Rattlesnake bites Al Greir

On holiday in California, Parksville city councillor spent three scary days in a hospital

A rattlesnake like the one pictured above bit Parksville councillor Al Greir early this month in California. Greir visited The NEWS on Monday and said he is recovering nicely after the traumatic experience.

A rattlesnake like the one pictured above bit Parksville councillor Al Greir early this month in California. Greir visited The NEWS on Monday and said he is recovering nicely after the traumatic experience.

Rumours of his demise were greatly exaggerated, Parksville councillor Al Greir is happy to report.

Greir was bitten by a rattlesnake on March 3 while hiking the Lykken Trail on the hills above Palm Springs, and stopped by The NEWS to clear up rumours about his current state.

“We took a break and sat on a rock, it was quite steep,” Greir said Monday, having returned home Thursday from his death-defying ordeal.

“I didn’t realize it, but I was sitting right on it. I was sitting on a rock and when I went to get up I put my hand down and saw it,” he said, explaining the head came up and bit the index finger on his left hand.

It only felt like a bee sting initially, but he and his friend did turn around and head down the hill.

He thought he’d go to the nearest clinic and get a shot but was surprised to find the nearest clinic didn’t deal with snake bites and sent them across town to the main hospital.

Even more surprising, the main hospital didn’t know much about snake bites and were on the phone with a regional expert as they started testing and treating what was quickly becoming a severe condition.

“I’ve had numerous operations, I have screws in both my shoulders, but I’d take those over this pain any day,” Greir said of his state within two hours of the bite.

“My whole arm was black and swelled up to twice the size,” he said, explaining that the venom thinned his blood and was starting to mess with the functioning of his organs.

The expert they were talking to, Dr. Sean Bush, had him air lifted to his hospital in Loma Linda 80 km west where he said it was touch and go and later told Greir he’d been within half an hour of dying.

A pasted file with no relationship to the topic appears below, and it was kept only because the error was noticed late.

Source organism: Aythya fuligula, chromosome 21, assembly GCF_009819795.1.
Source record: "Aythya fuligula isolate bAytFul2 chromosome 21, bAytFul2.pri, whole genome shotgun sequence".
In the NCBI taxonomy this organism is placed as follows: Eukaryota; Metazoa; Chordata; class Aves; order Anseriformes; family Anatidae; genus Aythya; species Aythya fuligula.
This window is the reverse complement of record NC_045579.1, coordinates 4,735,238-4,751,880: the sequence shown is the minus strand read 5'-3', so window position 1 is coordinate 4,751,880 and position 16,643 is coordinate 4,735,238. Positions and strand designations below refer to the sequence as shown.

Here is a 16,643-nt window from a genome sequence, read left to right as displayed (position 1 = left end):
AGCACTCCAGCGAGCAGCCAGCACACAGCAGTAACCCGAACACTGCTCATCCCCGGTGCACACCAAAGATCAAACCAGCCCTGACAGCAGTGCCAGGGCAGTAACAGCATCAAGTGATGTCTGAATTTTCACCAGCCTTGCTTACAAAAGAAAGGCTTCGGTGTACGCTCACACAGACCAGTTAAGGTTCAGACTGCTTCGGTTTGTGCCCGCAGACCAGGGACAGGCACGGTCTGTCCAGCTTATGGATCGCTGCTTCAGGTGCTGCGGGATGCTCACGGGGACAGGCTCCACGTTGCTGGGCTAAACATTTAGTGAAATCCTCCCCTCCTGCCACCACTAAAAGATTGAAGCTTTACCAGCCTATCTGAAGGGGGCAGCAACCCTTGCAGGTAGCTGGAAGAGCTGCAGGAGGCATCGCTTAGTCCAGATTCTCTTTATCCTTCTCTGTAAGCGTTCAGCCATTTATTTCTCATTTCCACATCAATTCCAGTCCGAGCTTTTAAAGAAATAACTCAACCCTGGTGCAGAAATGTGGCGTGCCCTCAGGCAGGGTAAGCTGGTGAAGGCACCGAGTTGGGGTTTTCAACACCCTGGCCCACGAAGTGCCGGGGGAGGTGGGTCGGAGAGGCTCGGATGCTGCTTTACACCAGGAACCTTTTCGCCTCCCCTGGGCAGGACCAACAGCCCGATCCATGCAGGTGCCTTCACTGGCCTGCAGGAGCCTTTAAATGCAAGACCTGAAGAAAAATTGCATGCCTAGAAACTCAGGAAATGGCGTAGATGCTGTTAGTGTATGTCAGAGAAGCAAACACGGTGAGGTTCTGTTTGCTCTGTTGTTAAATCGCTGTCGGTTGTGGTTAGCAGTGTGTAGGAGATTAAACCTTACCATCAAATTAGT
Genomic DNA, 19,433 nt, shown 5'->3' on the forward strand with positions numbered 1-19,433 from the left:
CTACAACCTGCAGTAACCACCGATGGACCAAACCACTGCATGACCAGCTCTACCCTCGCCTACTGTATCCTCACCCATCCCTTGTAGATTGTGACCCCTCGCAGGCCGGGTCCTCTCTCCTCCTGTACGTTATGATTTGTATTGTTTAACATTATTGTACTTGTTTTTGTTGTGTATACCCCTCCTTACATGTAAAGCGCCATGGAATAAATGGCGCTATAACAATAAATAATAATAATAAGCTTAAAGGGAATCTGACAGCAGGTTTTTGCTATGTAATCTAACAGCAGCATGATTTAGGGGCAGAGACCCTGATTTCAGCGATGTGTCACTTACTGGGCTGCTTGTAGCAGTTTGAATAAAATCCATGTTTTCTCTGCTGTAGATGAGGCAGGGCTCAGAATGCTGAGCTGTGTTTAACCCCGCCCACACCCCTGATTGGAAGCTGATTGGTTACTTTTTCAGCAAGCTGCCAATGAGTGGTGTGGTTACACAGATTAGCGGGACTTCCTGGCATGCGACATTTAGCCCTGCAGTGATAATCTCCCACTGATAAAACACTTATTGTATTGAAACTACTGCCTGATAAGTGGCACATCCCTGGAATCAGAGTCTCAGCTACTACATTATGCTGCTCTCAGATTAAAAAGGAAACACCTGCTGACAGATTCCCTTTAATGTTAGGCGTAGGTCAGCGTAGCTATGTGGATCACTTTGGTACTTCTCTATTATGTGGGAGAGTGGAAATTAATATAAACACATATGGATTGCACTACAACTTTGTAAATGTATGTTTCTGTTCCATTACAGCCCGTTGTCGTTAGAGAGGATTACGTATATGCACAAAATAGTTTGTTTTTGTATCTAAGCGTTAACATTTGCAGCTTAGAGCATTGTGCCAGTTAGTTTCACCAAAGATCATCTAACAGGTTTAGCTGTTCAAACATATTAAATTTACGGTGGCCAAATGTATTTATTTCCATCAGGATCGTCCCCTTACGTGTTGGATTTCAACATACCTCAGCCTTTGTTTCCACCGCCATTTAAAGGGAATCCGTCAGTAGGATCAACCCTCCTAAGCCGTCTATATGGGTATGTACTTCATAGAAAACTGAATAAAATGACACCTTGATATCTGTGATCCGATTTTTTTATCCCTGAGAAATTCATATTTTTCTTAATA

He was in and out of consciousness and blood seeped from his lips and nose but started turning around after a couple hours.

He spent three depressing days in a windowless room, hooked up to machines, being carefully observed and having his blood tested frequently as he quickly started to recover.

He told his wife to stay in Canada and deal with the insurance issues, and he was happy to have travel insurance, since he was on the mend and there was nothing she could do.

He’d been scheduled to fly home in four days but was unable to for two weeks until his blood platelet count stabilized.

“I was like a zombie for 10 days,” he said of his recovery back in a hotel room where he said he felt like a dishrag and lost 12 pounds, unable to get up or go into the sun while on medication.

Now, just three weeks after the bite he is almost completely recovered — on the outside at least — he points out there are always concerns about long term vital organ effects.

He admits he’s worried about the effects to his head, especially after several concussions from his hockey playing in the last year and jokes he was already “a little shaky.”

Greir praised the staff, especially nurses at the Loma Linda hospital and concluded with a warning to take snake bites seriously.

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